• Publication Date: 09/01/2020
  • Organization(s):
    Midwestern Industries
  • Article Type: Test Centers
  • Subjects: Screening and classifying

Test Center

A green company finds a screening solution for end-of-life tire processing.

Ensuring optimal and sustainable screening equipment processes and productivity is vital for many processing industries. When investing in expensive capital screening equipment, it’s critical to remove any guesswork to make sure the investment will pay off. Conducting screening equipment testing can provide customers with essential quantitative data to make the best decision for their application.

Midwestern Industries, Massillon, OH, is a screening equipment manufacturer that offers a full-size testing facility with ISO 9001:2015 certification where clients can see how the equipment handles their material.

The supplier recently conducted a real-time, full-scale material test for a green technology client. The client needed a screener to aid in material recovery from end-of-life (EOL) tires. The client had been experiencing consistency issues. The client’s previous screening system wasn’t processing the material consistently, resulting in several problems, including large chunks and contamination issues as the recovered materials slipped through the old screener.

Tests were conducted at the supplier’s recently expanded 10,000-­square-­foot test facility. Staff members worked closely with the client’s superintendent to find a way to separate ground rubber material from carbon black and other chemicals recovered from EOL tires.

A tire recycler visited the testing facility to find a new screener to separate rubber from carbon black and other chemicals. Screening rubber.

Midwestern’s client wanted to efficiently achieve profitable reclamation of all materials resulting from EOL tire recycling. To find the right equipment to consistently screen a material blend of rubber aggregates and fine powders from 20 microns, the client took part in a 3-week-long testing process that began with a screening questionnaire. Preliminary questions cover target material size, cut size, feedrate, bulk density, moisture content, feed gradation, and more to help the supplier create the testing parameters. The client sent a 55-gallon drum of its material to be test-screened or -separated, and feasibility tests were performed on various types of screeners and separators, including round, rectangular, and others.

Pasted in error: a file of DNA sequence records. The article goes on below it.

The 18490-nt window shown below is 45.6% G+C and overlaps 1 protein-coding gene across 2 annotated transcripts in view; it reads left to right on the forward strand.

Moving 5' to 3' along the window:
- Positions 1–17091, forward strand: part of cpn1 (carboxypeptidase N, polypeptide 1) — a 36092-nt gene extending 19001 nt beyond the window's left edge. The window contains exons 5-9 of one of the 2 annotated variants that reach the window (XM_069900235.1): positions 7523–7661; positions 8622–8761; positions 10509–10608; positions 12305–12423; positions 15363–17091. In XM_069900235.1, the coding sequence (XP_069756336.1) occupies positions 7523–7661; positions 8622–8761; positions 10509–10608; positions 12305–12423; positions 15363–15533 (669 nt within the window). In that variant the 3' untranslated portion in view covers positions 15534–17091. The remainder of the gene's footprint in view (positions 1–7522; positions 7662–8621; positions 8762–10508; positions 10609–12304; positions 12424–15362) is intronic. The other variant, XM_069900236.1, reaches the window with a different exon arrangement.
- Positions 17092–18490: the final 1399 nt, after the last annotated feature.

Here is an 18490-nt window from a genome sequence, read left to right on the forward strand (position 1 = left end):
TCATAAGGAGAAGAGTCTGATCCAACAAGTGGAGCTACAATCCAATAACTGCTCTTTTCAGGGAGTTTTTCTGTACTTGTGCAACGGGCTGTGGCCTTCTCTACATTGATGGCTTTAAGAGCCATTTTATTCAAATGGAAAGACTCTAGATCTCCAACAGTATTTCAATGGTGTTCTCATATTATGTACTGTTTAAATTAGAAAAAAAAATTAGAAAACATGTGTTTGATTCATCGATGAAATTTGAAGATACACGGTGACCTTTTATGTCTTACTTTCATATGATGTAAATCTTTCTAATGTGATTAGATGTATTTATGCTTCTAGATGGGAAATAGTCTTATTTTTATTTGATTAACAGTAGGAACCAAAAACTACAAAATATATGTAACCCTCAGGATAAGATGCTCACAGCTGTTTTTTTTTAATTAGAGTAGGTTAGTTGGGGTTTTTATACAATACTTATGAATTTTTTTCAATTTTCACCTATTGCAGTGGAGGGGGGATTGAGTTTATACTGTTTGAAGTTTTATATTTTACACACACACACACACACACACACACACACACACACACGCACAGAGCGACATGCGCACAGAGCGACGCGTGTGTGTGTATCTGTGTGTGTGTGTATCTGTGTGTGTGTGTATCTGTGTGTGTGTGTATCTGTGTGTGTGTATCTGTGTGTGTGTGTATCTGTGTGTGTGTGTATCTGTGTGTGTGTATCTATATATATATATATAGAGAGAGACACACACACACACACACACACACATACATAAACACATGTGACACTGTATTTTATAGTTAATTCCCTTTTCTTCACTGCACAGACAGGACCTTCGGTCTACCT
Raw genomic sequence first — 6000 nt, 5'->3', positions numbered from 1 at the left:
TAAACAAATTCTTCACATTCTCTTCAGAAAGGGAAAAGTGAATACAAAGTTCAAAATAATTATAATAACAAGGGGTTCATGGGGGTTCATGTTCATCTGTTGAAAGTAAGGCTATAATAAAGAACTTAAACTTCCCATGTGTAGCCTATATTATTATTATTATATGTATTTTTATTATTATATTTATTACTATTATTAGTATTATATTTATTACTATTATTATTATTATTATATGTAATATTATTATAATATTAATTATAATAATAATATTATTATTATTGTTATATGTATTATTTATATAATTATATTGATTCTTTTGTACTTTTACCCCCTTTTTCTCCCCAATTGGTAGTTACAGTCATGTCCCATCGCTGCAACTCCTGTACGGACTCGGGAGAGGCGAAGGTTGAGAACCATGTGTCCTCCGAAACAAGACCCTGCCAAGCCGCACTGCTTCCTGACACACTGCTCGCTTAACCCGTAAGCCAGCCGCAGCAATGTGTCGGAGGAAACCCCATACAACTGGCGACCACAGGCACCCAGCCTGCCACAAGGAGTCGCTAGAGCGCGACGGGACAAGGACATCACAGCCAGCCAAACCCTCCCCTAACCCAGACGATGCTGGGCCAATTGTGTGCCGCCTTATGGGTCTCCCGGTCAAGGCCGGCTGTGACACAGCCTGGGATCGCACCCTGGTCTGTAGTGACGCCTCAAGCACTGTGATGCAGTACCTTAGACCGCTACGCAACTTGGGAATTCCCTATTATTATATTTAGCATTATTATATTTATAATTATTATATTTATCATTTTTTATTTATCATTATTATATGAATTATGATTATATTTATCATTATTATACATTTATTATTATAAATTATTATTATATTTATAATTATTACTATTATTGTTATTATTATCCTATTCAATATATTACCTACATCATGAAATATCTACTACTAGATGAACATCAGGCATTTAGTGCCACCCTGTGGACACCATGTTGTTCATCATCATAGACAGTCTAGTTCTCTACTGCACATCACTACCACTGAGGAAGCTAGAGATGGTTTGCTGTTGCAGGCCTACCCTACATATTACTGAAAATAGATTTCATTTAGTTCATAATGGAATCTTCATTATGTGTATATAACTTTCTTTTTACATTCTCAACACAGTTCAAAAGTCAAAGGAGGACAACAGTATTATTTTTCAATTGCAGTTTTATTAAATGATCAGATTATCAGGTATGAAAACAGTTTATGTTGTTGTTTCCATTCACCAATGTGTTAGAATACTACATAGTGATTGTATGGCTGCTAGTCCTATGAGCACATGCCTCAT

Tests were performed by running several material blends with different particle sizes and compositions to find the optimal material to feed into the machines. This process can help clients determine which blend produces the highest quality end product. Tests using bulk bags can also be performed to see if screening will help create an optimal end product. At the supplier’s test center, all tests are performed on full-size equipment to simulate the client’s application as closely as possible. Due to the size of the material and feedrate this customer required, the supplier suggested an MEV series high-­frequency screener. The 5-by-10-foot rectangular screener features five screening decks that are able to separate the material into one to five different particle sizes. The MEV provides high volume fine mesh screening, which is required for many applications in the quarry and rock, sand and gravel, pet food, clay, brick, and lime industries, among others.

The supplier's testing facility uses full-size equipment to replicate the customer's application as realistically as possible. Screening rubber.

The MEV uses an elliptical motion to move material across its screening surface, and the screener retains material at the feed end for a period of time before the material is gently discharged off the screening deck and onto the next production stage. Crossbars support the end-tensioned screens to create a flat screening surface, which maximizes the screening area.

The material testing on the MEV screener was completed within a few hours with the client in attendance on-site, which provided an opportunity for the client to learn more about the screener’s performance. If a customer is unable to attend a test, the supplier can provide a live video call or recorded testing video. The customer also receives several testing result sheets, including a sieve analysis, rate sheet, feedrate percentages, and more process calculations. The supplier also has an archived library of ‘blind/confidential’ test result video samples to streamline customer education.

After reviewing the testing process and results, the green-focused client purchased the MEV screener for its EOL tire recycling operation. The new equipment provides the company with an efficient screening solution that preserves the recovered carbon black material’s properties. The screener requires minimal maintenance outside of new screens. The screen replacement frequency depends on the material. An abrasive material will wear out the screens more quickly than a gentler material. The application’s feedrate also dictates the screen’s lifespan, and the supplier can provide a maintenance plan depending on each client’s application and material.


For further reading

Find more information on this topic in articles listed under “Screening and classifying” in the article archive.

Midwestern Industries • Massillon, OH
877-474-9464 • www.midwesternind.com

Copyright CSC Publishing Inc.

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